A very important element of a Voice UI is the attention system. To start, you need to be able to tell people when the assistant is listening for commands, processing a command, and giving an answer. And it likely needs to be done for multimodal contexts: visual LEDs on a device, visual graphics on a screen, audio, and haptic. Also, you need to consider if your user is doing something important, like driving, where too much stimuli can distract from that critical task.
Another very important feature of a VUI's attention system is the schema for how interruptions are handled. For a general example, how do you prioritize notifications while Siri or Alexa is delivering or managing output while you're driving? Should a new text message stop playback of your Spotify song, and, if yes, should it immediately read the message or ask if you want to hear it read back? Is asking to hear the read-out too much of a distraction for a driver?
So I worked on interruptions for Merlyn's attention system, and created a mapping for how up to four modes (device LED, monitor display, a Merlyn avatar, and device audio) would behave for a number of different interruption scenarios. For a small example, should a paused video automatically resume when a teacher interrupts playback with a question for Merlyn? And are there situations where the answer is different for that same scenario?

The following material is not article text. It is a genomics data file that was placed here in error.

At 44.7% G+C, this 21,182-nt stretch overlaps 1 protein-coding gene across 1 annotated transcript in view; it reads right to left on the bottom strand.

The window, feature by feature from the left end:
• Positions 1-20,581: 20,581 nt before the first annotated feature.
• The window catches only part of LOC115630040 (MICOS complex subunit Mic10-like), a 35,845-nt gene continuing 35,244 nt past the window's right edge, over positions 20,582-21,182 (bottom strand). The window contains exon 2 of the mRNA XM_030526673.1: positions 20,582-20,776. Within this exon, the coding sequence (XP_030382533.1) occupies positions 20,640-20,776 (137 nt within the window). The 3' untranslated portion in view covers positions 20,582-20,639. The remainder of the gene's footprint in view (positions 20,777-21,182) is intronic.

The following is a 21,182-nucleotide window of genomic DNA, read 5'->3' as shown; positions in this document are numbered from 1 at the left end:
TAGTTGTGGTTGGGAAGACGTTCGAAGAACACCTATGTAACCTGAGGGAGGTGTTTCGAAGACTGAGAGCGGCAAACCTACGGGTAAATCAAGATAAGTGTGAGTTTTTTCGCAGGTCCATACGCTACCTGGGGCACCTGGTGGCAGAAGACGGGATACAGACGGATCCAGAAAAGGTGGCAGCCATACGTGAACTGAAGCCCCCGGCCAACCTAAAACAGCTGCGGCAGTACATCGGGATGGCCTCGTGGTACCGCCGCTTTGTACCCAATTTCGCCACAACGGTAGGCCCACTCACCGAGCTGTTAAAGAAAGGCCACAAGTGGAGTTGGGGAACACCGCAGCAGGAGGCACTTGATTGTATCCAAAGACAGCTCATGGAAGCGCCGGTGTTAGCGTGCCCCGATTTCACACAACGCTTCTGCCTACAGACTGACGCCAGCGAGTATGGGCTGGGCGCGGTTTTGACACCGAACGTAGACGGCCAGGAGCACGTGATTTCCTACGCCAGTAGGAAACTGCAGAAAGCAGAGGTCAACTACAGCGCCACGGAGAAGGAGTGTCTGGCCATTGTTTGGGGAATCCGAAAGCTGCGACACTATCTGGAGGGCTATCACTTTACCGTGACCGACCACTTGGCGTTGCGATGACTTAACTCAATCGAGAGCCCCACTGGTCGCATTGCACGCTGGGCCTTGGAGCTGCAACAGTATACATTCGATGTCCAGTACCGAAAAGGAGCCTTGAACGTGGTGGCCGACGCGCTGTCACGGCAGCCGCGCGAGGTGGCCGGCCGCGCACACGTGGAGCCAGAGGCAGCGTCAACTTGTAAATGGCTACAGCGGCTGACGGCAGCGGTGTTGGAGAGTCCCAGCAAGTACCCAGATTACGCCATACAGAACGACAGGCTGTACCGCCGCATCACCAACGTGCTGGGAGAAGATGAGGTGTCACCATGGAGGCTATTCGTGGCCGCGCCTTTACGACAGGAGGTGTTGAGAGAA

The unique challenge with Merlyn was that there are situations where a teacher wants to give Merlyn commands without interrupting an output the system is currently managing. So the mappings and animations shown below were an essential tool used to help the product team make decisions about how Merlyn handles interruptions.